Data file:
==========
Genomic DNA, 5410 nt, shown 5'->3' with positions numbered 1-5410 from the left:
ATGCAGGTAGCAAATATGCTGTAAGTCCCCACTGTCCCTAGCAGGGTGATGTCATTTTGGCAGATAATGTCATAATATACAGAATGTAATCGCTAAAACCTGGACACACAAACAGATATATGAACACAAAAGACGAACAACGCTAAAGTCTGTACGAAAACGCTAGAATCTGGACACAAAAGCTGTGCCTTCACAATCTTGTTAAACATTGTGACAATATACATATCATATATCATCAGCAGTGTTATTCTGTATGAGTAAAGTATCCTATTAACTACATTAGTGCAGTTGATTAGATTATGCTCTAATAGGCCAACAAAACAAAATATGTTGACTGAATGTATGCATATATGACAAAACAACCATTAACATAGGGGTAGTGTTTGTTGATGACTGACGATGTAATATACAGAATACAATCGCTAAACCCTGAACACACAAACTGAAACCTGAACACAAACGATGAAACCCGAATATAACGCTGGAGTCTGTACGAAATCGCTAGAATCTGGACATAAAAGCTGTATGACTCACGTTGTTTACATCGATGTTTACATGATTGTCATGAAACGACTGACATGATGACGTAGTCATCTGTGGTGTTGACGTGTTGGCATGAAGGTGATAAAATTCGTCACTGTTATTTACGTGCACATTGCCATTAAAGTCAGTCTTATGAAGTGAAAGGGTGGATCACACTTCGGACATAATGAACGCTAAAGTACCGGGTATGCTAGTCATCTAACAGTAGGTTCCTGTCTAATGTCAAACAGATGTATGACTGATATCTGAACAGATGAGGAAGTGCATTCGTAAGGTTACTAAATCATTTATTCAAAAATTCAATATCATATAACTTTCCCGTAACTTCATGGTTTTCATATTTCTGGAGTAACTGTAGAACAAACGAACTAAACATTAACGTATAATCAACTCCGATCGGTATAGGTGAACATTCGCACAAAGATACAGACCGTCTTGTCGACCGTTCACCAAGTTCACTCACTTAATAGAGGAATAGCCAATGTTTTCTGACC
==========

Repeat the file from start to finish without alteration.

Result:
Genomic DNA, 5410 nt, shown 5'->3' with positions numbered 1-5410 from the left:
ATGCAGGTAGCAAATATGCTGTAAGTCCCCACTGTCCCTAGCAGGGTGATGTCATTTTGGCAGATAATGTCATAATATACAGAATGTAATCGCTAAAACCTGGACACACAAACAGATATATGAACACAAAAGACGAACAACGCTAAAGTCTGTACGAAAACGCTAGAATCTGGACACAAAAGCTGTGCCTTCACAATCTTGTTAAACATTGTGACAATATACATATCATATATCATCAGCAGTGTTATTCTGTATGAGTAAAGTATCCTATTAACTACATTAGTGCAGTTGATTAGATTATGCTCTAATAGGCCAACAAAACAAAATATGTTGACTGAATGTATGCATATATGACAAAACAACCATTAACATAGGGGTAGTGTTTGTTGATGACTGACGATGTAATATACAGAATACAATCGCTAAACCCTGAACACACAAACTGAAACCTGAACACAAACGATGAAACCCGAATATAACGCTGGAGTCTGTACGAAATCGCTAGAATCTGGACATAAAAGCTGTATGACTCACGTTGTTTACATCGATGTTTACATGATTGTCATGAAACGACTGACATGATGACGTAGTCATCTGTGGTGTTGACGTGTTGGCATGAAGGTGATAAAATTCGTCACTGTTATTTACGTGCACATTGCCATTAAAGTCAGTCTTATGAAGTGAAAGGGTGGATCACACTTCGGACATAATGAACGCTAAAGTACCGGGTATGCTAGTCATCTAACAGTAGGTTCCTGTCTAATGTCAAACAGATGTATGACTGATATCTGAACAGATGAGGAAGTGCATTCGTAAGGTTACTAAATCATTTATTCAAAAATTCAATATCATATAACTTTCCCGTAACTTCATGGTTTTCATATTTCTGGAGTAACTGTAGAACAAACGAACTAAACATTAACGTATAATCAACTCCGATCGGTATAGGTGAACATTCGCACAAAGATACAGACCGTCTTGTCGACCGTTCACCAAGTTCACTCACTTAATAGAGGAATAGCCAATGTTTTCTGACC